Nicaraguan president and one-time Sandinista revolutionary Daniel Ortega was re-elected in a landslide, according to results released today, overcoming a constitutional limit on re-election and reports of voting problems.
Mr Ortega had 63% support compared with 31% for his nearest challenger, Fabio Gadea, with 86% of the votes counted. Former president Arnoldo Aleman was a distant third with 6%.
The margin of victory is likely to reduce the impact of reports of irregularities during Sunday’s vote.
A domestic group of observers, Let’s Have Democracy, said it recorded 600 complaints of voting irregularities, a handful of injuries in protests and 30 arrests.
Mr Gadea, election observers and oppositions groups raised questions about the validity of the vote, as did the United States.
US State Department spokeswoman Victoria Nuland repeated concerns over whether the elections were transparent and free of intimidation, violence and harassment.
“There are quite a number of reports, and we’re concerned because the conditions weren’t good going in,” she said. “And frankly, if the Nicaraguan government had nothing to hide, it should have allowed a broad complement of international monitors.”
The Ortega government issued strict guidelines for election observers. International teams had to negotiate for more access, and Nicaraguan observers didn’t even bother to get credentials.
A team from the European Union said it would issue a report after complaints that included a polling place set on fire, election officials obstructing voters from opposing parties and protests by those who didn’t receive their voting credentials.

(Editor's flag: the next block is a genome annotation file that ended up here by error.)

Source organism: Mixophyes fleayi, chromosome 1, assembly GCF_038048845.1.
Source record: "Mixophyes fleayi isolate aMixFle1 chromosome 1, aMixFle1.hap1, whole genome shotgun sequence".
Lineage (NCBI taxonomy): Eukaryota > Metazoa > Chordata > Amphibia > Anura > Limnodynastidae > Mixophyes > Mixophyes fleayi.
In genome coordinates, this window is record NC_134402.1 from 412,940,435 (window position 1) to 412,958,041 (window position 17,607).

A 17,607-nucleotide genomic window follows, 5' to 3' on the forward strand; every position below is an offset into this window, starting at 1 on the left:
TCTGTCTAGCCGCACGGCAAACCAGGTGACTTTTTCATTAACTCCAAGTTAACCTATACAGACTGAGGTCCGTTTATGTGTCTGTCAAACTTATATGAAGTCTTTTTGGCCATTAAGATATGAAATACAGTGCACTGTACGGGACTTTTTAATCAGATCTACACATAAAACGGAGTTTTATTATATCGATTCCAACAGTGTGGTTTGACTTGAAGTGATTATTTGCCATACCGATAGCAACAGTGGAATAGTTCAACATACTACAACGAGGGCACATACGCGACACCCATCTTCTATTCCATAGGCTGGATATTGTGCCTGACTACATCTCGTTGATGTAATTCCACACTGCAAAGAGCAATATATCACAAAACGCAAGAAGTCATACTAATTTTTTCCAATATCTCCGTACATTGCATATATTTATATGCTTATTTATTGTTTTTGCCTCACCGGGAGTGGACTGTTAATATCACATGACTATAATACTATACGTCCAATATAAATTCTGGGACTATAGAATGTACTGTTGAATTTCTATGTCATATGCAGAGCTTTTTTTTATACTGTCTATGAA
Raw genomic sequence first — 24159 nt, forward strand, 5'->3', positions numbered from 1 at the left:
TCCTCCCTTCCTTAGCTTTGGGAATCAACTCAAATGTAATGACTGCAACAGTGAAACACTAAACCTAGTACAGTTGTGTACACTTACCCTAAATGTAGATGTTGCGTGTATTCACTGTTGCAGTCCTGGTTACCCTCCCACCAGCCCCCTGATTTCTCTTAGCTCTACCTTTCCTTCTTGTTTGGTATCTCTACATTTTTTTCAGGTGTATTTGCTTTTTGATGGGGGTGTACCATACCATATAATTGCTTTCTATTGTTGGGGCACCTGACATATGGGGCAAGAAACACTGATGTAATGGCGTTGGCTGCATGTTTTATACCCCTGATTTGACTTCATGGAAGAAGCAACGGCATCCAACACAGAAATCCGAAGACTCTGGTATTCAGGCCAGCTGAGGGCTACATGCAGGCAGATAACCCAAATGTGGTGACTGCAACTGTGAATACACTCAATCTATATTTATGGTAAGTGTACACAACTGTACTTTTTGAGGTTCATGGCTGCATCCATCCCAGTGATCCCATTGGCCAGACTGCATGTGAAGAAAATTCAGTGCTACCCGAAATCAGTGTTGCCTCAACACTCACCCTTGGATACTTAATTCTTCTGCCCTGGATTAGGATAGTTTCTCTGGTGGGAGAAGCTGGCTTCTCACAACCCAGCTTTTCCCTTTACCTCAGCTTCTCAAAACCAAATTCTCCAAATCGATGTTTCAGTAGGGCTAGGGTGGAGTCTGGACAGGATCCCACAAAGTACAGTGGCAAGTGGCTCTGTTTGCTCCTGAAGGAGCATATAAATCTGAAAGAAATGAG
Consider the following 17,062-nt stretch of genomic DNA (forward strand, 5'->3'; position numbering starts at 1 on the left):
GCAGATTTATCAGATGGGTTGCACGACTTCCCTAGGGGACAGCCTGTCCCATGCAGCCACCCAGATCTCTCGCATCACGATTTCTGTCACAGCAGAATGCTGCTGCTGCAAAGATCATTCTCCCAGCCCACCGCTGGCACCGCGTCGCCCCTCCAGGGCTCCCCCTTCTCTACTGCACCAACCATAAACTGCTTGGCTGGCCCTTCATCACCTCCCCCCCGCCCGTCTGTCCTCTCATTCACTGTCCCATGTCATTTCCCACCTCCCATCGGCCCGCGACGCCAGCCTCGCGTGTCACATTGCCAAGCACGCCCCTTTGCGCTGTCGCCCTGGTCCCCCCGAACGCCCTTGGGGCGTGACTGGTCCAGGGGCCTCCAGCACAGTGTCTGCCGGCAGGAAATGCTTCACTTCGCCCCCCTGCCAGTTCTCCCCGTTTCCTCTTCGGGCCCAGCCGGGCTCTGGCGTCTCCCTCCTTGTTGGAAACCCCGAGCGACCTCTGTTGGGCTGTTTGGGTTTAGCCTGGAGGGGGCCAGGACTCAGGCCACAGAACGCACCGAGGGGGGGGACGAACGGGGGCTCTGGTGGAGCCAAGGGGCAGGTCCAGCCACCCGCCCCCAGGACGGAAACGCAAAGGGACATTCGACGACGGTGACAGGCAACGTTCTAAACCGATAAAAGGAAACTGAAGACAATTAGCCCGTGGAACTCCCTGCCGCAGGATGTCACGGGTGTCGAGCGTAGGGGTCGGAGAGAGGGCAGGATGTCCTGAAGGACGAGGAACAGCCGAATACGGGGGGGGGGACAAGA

The head of the Organisation of American States observer mission, Dante Caputo, initially complained that its observers were been denied access to 10 polling stations, but later said in a statement that the issue was resolved.
OAS general secretary Jose Miguel Insulza said he talked to Mr Ortega on Sunday, saying despite the anticipation of tensions and violence, the election showed “the maturity of the Nicaraguan people and their dedication to peace”.
Eliseo Nunez, who headed the Gadea campaign, said 20% of his party’s representatives had been blocked from overseeing polling places “by paramilitary mobs”.
“We can’t accept the results because they don’t reflect the will of the people, rather the will of the election council,” Mr Gadea said in a news conference.
Mr Aleman’s Liberal Constitutionalist Party said it would not recognise the results or Mr Ortega’s presidency, and said his overwhelming support was either a result of fraud or low turnout.
But it was Mr Ortega’s pact with the conservative former president in 2000 that helped consolidate his power. It ensured that the two parties would dominate Nicaraguan politics, effectively giving the two factions seats on the Supreme Court and the electoral council.
Those bodies overruled a constitutional ban on consecutive re-election or serving more than two terms in all.
Claims of widespread fraud in the 2008 municipal elections led Washington to cancel 62 million US dollars in development aid.
Mr Ortega has yet to acknowledge victory, although he has already received congratulations from his leftist allies, Cuban President Raul Castro and Venezuelan President Hugo Chavez, who has given the Ortega government more than 500 million dollars a year in donations and discounted oil.
The ruling Sandinista party declared victory and caravans of thousands of supporters flooded the streets shouting “Daniel! Daniel!”
Since returning to power in 2007, the 65-year-old Mr Ortega has boosted his popularity in Central America’s poorest country with a combination of populism and support for the free-market economy he once opposed.
His opponents feared that if Mr Ortega won with a clear majority, he would be able to change the constitution to legitimise the Supreme Court ruling and pave the way to becoming president for life.
He has dismissed such charges as scare tactics, and said the results would indicate Nicaraguans are now voting “without fear”.
Mr Ortega led the Sandinista movement that overthrew dictator Anastasio Somoza in 1979, and withstood a concerted effort by the US government, which viewed him as a Soviet-backed threat, to oust him through the Contra rebel force.
The fiery, moustachioed leftist ruled through a junta, then was elected in 1984 but was defeated after one term in 1990. He lost again in 1996 and 2001 despite taking more than 40% of the vote.